Op­po­si­tion leader takes early lead in election

Nar­rowly lost to Park in 2012 race

The Washington Times Daily - - WORLD - BY HYUNG-JIN KIM

SEOUL, SOUTH KOREA | A lib­eral South Korean op­po­si­tion leader who wants to im­prove ties with a hos­tile North Korea and pur­sue sweep­ing re­forms be­came his party’s pres­i­den­tial can­di­date Mon­day, boost­ing his sta­tus as front-run­ner in next month’s election of a suc­ces­sor to re­cently ousted Pres­i­dent Park Geun-hye.

If Moon Jae-in is elected, it would end nearly a decade of con­ser­va­tive rule in South Korea, dur­ing which ties with Py­ongyang have plunged to one of the low­est points in decades due to the North’s nu­clear and mis­sile tests and the South’s re­sponse. An­a­lysts say Mr. Moon’s softer ap­proach to­ward North Korea could pro­duce dis­cord with the Trump ad­min­is­tra­tion.

Mr. Moon’s pop­u­lar­ity has surged since last fall, when a high-pro­file cor­rup­tion scan­dal in­volv­ing Ms. Park and a con­fi­dante flared. Mil­lions took to the streets and called for the pres­i­dent’s ouster, lead­ing par­lia­ment to im­peach her in De­cem­ber and the Con­sti­tu­tional Court to for­mally end her rule in March. Pros­e­cu­tors ar­rested and jailed Ms. Park last week.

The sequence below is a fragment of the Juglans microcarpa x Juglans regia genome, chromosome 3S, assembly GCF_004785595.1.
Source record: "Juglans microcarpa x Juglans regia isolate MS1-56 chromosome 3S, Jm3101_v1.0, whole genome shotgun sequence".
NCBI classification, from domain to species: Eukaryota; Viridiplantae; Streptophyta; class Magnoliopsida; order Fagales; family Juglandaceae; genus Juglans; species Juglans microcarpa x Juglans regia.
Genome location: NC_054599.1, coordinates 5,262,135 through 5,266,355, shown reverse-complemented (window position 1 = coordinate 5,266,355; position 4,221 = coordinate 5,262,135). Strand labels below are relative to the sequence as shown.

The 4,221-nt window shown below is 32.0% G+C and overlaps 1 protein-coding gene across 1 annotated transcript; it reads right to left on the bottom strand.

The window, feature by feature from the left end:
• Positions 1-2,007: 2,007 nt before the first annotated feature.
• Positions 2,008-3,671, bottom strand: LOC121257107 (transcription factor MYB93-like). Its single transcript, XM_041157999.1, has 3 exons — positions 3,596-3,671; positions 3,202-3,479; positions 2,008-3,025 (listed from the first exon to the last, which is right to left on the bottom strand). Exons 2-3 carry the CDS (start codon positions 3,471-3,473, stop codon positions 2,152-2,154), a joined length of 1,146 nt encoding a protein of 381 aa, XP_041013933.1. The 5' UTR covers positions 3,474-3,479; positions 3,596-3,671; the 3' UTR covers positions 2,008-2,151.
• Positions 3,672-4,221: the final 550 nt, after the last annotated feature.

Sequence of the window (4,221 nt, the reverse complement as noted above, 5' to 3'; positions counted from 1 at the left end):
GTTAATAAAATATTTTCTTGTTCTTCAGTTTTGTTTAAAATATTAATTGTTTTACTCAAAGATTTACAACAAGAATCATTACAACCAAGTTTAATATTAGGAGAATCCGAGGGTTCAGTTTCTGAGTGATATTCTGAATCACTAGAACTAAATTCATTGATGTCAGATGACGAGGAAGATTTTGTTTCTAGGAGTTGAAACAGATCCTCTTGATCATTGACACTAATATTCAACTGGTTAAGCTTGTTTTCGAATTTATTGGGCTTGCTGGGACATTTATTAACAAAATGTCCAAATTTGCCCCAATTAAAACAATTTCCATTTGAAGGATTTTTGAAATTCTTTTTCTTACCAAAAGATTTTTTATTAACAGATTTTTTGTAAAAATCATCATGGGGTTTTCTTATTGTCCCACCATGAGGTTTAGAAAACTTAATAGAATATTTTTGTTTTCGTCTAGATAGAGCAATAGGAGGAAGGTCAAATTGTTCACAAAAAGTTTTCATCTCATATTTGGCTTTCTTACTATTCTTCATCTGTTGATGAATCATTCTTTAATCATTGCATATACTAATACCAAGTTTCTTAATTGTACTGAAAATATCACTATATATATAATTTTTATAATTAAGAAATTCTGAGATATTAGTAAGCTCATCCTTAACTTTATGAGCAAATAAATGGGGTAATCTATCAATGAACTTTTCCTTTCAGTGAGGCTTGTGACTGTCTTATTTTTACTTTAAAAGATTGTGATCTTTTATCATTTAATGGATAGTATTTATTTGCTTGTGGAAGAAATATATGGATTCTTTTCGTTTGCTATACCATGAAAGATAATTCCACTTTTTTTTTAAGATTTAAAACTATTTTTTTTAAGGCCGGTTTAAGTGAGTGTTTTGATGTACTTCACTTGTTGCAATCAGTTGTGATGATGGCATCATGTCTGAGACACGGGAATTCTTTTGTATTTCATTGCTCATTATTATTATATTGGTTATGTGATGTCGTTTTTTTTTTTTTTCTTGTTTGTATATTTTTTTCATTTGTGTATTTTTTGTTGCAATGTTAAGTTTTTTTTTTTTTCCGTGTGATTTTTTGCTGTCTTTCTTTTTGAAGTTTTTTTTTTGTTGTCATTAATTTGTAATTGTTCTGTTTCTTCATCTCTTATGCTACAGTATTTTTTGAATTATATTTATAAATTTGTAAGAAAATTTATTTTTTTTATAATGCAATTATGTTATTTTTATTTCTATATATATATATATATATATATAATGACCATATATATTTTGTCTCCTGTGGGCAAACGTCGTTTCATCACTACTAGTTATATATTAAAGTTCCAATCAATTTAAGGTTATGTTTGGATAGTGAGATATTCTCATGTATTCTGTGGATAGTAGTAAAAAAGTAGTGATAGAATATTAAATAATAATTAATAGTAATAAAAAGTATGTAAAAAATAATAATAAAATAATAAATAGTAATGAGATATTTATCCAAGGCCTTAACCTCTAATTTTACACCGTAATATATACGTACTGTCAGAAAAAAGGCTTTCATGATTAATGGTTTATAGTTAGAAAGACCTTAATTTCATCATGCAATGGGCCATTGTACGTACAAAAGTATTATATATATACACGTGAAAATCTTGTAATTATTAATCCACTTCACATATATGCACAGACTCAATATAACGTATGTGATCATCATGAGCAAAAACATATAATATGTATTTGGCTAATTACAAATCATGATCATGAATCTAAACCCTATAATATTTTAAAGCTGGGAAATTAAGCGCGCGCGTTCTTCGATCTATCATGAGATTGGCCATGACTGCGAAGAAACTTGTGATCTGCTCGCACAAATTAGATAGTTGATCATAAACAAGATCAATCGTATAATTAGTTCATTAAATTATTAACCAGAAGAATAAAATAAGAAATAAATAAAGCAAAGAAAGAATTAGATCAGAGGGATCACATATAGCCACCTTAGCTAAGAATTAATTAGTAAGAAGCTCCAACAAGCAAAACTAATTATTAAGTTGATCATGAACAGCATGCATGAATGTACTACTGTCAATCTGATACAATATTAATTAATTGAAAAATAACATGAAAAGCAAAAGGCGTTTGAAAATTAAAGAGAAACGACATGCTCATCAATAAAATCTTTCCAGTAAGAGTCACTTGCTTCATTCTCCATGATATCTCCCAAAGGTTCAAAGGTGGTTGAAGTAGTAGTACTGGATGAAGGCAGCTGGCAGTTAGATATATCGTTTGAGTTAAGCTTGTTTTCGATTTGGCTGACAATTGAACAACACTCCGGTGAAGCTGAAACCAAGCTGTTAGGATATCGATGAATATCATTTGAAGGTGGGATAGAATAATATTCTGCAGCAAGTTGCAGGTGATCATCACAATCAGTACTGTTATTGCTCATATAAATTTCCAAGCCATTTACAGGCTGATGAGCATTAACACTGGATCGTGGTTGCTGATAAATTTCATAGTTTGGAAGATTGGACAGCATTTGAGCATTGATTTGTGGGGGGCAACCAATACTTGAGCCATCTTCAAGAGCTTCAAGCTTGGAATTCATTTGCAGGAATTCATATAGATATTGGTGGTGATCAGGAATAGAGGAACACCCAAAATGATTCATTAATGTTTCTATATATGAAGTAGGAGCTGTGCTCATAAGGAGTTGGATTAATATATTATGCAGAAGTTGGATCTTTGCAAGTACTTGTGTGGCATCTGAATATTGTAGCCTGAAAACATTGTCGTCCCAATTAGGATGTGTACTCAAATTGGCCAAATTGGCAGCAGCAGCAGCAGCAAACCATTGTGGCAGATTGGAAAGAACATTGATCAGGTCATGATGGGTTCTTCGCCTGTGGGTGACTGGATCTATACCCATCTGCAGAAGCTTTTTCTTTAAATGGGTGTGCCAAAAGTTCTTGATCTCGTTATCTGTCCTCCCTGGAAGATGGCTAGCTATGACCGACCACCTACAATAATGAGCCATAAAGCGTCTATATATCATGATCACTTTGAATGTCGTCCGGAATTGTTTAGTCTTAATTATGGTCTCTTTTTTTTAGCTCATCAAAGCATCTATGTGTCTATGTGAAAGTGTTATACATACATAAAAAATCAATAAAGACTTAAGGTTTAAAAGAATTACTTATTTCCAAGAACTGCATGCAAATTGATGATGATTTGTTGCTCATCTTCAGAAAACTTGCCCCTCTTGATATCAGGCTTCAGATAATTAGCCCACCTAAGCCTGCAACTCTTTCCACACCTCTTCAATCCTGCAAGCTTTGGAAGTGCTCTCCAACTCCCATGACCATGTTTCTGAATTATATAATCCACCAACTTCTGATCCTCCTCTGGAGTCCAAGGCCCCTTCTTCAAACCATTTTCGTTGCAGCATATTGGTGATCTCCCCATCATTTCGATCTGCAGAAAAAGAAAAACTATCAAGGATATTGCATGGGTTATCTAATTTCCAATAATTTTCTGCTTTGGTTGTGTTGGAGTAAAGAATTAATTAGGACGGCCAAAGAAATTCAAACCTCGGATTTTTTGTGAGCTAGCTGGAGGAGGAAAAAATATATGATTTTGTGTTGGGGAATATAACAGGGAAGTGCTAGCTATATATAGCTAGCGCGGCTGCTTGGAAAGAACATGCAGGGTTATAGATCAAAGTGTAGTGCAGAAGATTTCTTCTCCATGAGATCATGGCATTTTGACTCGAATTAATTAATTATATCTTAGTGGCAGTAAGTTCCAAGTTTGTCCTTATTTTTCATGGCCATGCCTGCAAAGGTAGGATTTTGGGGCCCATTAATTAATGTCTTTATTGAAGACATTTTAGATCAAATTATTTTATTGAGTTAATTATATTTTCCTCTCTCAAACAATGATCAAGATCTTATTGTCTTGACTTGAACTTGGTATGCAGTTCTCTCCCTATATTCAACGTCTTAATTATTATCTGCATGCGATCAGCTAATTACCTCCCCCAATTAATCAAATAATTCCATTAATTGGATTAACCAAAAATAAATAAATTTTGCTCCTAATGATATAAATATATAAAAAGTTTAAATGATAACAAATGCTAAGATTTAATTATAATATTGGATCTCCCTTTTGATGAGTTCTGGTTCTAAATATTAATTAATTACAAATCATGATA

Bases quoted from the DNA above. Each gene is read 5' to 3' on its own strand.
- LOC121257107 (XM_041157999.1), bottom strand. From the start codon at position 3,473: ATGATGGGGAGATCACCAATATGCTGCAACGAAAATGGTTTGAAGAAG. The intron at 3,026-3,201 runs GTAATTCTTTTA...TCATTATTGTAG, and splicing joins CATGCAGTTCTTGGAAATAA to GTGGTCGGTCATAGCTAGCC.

Mr. Moon, who lost a close election to Ms. Park in 2012, re­ceived a sec­ond chance to run for the pres­i­dency by win­ning the Demo­cratic Party’s nom­i­na­tion in party vot­ing that ended Mon­day. In a vic­tory speech, the 64-year-old lawyer said if elected he would try to erad­i­cate cor­rup­tion, heal a deep­en­ing con­ser­va­tive-lib­eral di­vide and strengthen na­tional se­cu­rity.

“I de­clare that we must bring an end to an era of con­flict and di­vi­sion,” he said. “I will lead the coun­try to­ward jus­tice and unity and away from this era of strife.”

Mr. Moon didn’t dis­cuss the North Korean cri­sis. But he has pre­vi­ously called Ms. Park’s hard-line North Korea pol­icy a fail­ure, say­ing it’s time to use both sanc­tions and di­a­logue to per­suade the North to re­sume ne­go­ti­a­tions on end­ing its nu­clear and mis­sile pro­grams. He has also been highly crit­i­cal of Ms. Park’s de­ci­sion to let the United States in­stall a high-tech mis­sile de­fense sys­tem in South Korea that has an­gered both North Korea and China.

Ms. Moon’s stance could trig­ger “a cer­tain level of fric­tion or dis­cord” with Mr. Trump, who has sig­naled a tougher stance to­ward North Korea, said Lim Eul Chul, a North Korea ex­pert at South Korea’s Kyung­nam Univer­sity. But Mr. Lim said Mr. Moon isn’t likely to take any dras­tic rec­on­cil­i­a­tion mea­sures be­cause North Korea “has gone too far” in its nu­clear pro­gram in re­cent years.

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